For the Oregon Beer Growler
As Oregonians, we are lucky to be part of a community where so many businesses make significant investments — whether in the form of volunteer time or monetary contributions — to organizations that support important local social causes. Many, if not most, of us have volunteered time and energy advancing these projects, such as spending time at food banks, working on conservation projects, serving as a pen pal for students, etc.
Of course, breweries (and many other craft beer industry members) generally don’t shy away from opportunities to give back to their respective communities. In fact, more and more breweries — consistent with a national trend among progressive and forward-thinking firms — are actively encouraging their employees to participate in community service. Some breweries have offered to pay employees their hourly rate for time spent engaged in community service, while other businesses have incorporated the number of hours spent volunteering for community service activities into employees’ performance evaluations. Generally speaking, that’s all well and good. But there are some very important employment law considerations that should be considered before deciding to tell employees to spend more time volunteering.
If you can think of a scenario where an employer asks an hourly employee to do a task, regardless of how attenuated the ties are to the employer’s business, odds are a wage and hour regulation will be implicated. With respect to employees engaged in community service activities, the relevant provision employers need to be aware of is 29 CFR 785.44, which regulates civic and charitable work performed by employees. The regulation relates to the Fair Labor Standards Act (FLSA), which governs wage and hour issues at the federal level. It states that “[t]ime spent in work for public or charitable purposes at the employer’s request, or under his direction or control, or while the employee is required to be on the premises, is working time. However, time spent voluntarily in such activities outside of the employee’s normal working hours is not hours worked.”
There’s a lot of information to unpack in those two sentences. Probably the most important terms, however, are “working time”/“hours worked.” Under the FLSA, an employee must be paid hourly wages for “working time,” with the primary exception belonging to properly-classified exempt employees. Employees that aren’t compensated for “working time” have a viable wage claim with a two year statute of limitations (three years if the violation is willful). Taking the next step, these hourly employees must be paid for community service performed (1) at their employer’s request, (2) under the employer’s direction or control, or (3) while the employee is required to be on the premises. Facially vague, these categories have been the subject of numerous interpretations over the years. However, there are several important takeaways for craft beer industry employers.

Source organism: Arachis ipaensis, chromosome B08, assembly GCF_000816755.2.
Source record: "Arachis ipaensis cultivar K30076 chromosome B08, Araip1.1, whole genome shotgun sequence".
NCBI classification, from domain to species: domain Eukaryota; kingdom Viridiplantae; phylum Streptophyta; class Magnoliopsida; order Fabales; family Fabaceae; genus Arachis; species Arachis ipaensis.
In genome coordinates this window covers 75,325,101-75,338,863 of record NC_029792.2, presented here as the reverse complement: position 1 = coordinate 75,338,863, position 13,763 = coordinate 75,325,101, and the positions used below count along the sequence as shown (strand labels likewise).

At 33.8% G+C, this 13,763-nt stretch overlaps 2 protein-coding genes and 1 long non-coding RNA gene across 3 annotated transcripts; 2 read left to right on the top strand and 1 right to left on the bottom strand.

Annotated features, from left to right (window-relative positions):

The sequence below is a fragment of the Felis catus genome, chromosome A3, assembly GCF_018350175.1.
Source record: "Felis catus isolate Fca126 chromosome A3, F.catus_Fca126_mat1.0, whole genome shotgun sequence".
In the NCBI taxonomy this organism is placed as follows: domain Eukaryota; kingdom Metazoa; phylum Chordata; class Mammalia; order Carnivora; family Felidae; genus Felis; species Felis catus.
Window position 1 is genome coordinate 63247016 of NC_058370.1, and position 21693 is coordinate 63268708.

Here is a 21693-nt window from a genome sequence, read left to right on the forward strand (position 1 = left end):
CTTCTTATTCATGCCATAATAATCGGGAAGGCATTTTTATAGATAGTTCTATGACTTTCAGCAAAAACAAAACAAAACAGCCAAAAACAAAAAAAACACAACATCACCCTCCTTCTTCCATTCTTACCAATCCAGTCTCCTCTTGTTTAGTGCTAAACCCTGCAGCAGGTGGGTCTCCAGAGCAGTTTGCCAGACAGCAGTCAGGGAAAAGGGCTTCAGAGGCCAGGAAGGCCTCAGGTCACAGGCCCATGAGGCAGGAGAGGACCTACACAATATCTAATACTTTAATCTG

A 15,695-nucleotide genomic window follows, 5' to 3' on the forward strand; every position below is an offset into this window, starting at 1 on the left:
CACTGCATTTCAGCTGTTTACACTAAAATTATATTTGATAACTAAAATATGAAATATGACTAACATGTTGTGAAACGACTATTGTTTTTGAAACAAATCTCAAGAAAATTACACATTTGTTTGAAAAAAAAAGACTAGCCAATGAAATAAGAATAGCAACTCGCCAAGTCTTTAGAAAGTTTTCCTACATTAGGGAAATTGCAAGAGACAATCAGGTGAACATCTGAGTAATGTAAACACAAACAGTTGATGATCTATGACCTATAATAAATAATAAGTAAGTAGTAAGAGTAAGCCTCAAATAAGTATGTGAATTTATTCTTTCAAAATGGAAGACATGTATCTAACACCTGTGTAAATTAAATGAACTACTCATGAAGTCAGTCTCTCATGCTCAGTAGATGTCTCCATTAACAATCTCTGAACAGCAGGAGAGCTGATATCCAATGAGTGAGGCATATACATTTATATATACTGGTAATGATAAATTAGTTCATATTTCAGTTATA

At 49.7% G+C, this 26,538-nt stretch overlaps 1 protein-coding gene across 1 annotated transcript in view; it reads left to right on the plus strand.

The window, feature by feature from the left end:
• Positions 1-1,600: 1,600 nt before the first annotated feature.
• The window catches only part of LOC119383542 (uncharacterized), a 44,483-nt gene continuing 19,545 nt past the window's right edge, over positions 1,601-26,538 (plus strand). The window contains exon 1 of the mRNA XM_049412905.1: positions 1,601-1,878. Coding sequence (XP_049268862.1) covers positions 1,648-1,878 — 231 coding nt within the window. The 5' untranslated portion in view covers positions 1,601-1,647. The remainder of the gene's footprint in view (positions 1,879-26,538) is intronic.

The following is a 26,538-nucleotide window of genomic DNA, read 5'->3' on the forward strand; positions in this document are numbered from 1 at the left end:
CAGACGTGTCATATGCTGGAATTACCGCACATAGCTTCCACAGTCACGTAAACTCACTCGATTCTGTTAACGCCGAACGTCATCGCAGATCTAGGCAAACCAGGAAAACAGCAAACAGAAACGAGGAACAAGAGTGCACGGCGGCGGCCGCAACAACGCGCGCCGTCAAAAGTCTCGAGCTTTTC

The easiest is to pay hourly employees for time spent engaging in community service activities at the company’s behest. A common oversight is when an employer tells workers that the “team” is going to volunteer at, for example, a food bank and insinuates that the employees should be present, but doesn’t sufficiently advise employees that the event is truly voluntarily. Taking the next step, employers should refrain from disciplining (written or orally) employees who don’t partake in these voluntary community service events, as such adverse action suggests that the community service was a condition or term of employment. With respect to evaluations, promotions, etc., employers shouldn’t base their decision on time spent on community service unless the employer is willing to pay for it. In other words, hourly employees should not feel that time spent performing community service is in any way tied to his or her compensation or evaluations.
The potential consequence of not complying with 29 CFR 785.44 is a wage claim. And while the chance of one employee potentially demanding wages for a few hours of community service doesn’t sound that scary, it is worth noting that when these claims are litigated, they virtually always turn into class action lawsuits. So make sure your hourly employees are being paid for community service hours performed on your company’s behalf.
Chris Morehead is an attorney in the Portland office of Ogletree Deakins, a national labor and employment law firm. He focuses on hospitality employers, with an emphasis on the craft beer industry. He can be reached at firstname.lastname@example.org or 503-552-2140.